Looking to add a furry member to your family? Look no further! Through the Desert Museum’s adoption program you can be a “proud parent” to one of our prairie dogs. Your donations allow our prairie dogs to have a healthy lifestyle at the Desert Museum. Adopt today! Need more reasons to adopt a prairie dog? … More Adopt me! Keeping up with the Prairie Dogs.
They both like the temperature to be ‘just right’, of course! Puns aside – rattlesnakes, like many other animals here in the Sonoran Desert, practice a desert survival strategy known as avoidance. They refrain from exposure and surface activity when it’s too hot during southern Arizona’s summer months, and the cold limits their activity during … More What do ‘Goldie Locks’ and Rattlesnakes Have in Common?
Two desert parks devoted to protection and conservation, Organ Pipe Cactus National Monument and El Pinacate y Gran Desierto del Altar, are split by the international United States and Mexico boundary. The two parks run parallel along Federal Highway 2- the fronterra. Protected and respected on both sides, the two sister parks are seemingly back … More 3 Parks: 1 Partnership Part Three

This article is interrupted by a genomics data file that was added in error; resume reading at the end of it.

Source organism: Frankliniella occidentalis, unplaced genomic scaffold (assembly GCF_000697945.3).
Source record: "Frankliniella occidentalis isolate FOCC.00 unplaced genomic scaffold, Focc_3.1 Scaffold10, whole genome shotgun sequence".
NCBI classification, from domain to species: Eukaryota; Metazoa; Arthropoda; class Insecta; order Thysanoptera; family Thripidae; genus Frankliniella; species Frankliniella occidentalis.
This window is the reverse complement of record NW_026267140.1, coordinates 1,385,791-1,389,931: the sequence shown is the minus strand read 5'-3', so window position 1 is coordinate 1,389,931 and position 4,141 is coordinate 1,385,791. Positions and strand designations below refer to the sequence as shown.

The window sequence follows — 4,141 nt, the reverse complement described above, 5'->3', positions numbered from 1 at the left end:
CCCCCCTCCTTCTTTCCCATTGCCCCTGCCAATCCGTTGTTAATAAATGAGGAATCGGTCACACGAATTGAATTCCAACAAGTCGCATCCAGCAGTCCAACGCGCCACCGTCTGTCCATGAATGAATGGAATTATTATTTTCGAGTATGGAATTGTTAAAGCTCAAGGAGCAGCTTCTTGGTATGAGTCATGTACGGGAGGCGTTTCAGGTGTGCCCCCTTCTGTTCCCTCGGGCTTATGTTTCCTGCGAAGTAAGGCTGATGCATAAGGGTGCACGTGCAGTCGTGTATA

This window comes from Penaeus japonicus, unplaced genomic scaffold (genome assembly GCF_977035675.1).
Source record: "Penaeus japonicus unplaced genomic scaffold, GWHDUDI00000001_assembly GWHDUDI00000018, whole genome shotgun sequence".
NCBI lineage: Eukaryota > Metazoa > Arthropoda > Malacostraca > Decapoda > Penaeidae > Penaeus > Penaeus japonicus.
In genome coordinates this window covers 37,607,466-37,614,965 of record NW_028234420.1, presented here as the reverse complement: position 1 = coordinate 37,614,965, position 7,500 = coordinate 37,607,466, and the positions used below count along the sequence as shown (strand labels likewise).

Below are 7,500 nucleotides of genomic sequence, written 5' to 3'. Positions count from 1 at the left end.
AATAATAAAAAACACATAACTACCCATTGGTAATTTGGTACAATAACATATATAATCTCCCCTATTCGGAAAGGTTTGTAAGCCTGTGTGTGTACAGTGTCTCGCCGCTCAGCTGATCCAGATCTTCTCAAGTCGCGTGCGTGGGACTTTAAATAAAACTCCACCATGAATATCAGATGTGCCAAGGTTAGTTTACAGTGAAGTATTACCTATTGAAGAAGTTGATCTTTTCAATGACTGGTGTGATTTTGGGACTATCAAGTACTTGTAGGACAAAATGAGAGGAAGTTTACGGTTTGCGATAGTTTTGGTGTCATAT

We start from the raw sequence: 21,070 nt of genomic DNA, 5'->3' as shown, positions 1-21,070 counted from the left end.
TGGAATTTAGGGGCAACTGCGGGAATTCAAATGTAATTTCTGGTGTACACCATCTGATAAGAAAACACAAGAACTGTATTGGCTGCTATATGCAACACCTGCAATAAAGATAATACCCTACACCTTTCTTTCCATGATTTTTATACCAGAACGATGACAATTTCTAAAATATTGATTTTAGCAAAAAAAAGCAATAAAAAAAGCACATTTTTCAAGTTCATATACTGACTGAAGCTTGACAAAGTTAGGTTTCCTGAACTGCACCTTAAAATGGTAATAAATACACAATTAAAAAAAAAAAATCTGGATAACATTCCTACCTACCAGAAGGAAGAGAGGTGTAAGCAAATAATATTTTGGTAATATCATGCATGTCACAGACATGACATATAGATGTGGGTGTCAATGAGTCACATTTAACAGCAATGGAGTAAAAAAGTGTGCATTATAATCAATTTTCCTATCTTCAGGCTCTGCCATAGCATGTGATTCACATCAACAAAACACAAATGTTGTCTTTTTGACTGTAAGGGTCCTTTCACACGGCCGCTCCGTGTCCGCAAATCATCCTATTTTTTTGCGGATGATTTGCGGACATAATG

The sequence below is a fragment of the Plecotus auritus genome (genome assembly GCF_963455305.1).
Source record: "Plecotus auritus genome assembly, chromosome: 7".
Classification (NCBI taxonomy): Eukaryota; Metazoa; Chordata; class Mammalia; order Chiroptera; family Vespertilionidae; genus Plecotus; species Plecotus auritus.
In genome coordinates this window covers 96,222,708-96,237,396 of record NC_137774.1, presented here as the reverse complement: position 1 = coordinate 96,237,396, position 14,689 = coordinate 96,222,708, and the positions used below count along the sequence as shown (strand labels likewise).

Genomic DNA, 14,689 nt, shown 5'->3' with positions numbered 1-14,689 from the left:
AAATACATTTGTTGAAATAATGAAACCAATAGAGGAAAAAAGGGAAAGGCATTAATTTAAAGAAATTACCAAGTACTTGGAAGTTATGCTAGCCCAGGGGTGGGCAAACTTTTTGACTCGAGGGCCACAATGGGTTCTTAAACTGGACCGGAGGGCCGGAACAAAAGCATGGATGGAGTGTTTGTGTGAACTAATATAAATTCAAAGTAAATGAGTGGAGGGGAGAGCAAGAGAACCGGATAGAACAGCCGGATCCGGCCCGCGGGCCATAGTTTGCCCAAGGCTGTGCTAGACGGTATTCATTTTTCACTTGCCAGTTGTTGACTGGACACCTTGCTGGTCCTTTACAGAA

Avoidance: we all do it; it can be a part of every-day human interaction and life! One aspect of avoidance that thankfully is not a vital part of our daily affairs is predator avoidance. If you’re an insect, this means not getting the attention of another animal that would like to make a meal out … More Desert Survival and Predator Avoidance
I have studied jaguars in northwest Mexico and southwest United States for the last 14 years. In 2003 I had the opportunity to study jaguars in the Sierra Madre Mountains of Sonora, Mexico, about 125 miles south of the international border. I was lucky to see two (one female and one male) and several mountain … More Northern Jaguars: Over A Decade of Field Observations in the Mexico-US Borderlands
Arizona-Sonora Desert Museum, along with Organ Pipe National Monument and Pinacate Biosphere Reserve, have teamed up on a unique conservation and education project (funded by a grant from the National Park Service). The three organizations are uniting to help ensure species survival of Sonoyta pupfish (formally known as Quitobaquito pupfish) and the Sonoyta mud turtle. Commonly referred … More 3 Parks: 1 Partnership. Part 2.
The usefulness of detection dogs to our society seems just to grow and grow. Detection dogs have been trained to find explosives, illegal drugs, currency, gourmet fungus, human remains, contraband electronics, firearms, termites, bed bugs, cancerous tumors and low blood sugar emergencies in people with diabetes. And the dogs do this even if the scent … More Ecological Scent Detection: Sniffing out the Elusive Pima Pineapple Cactus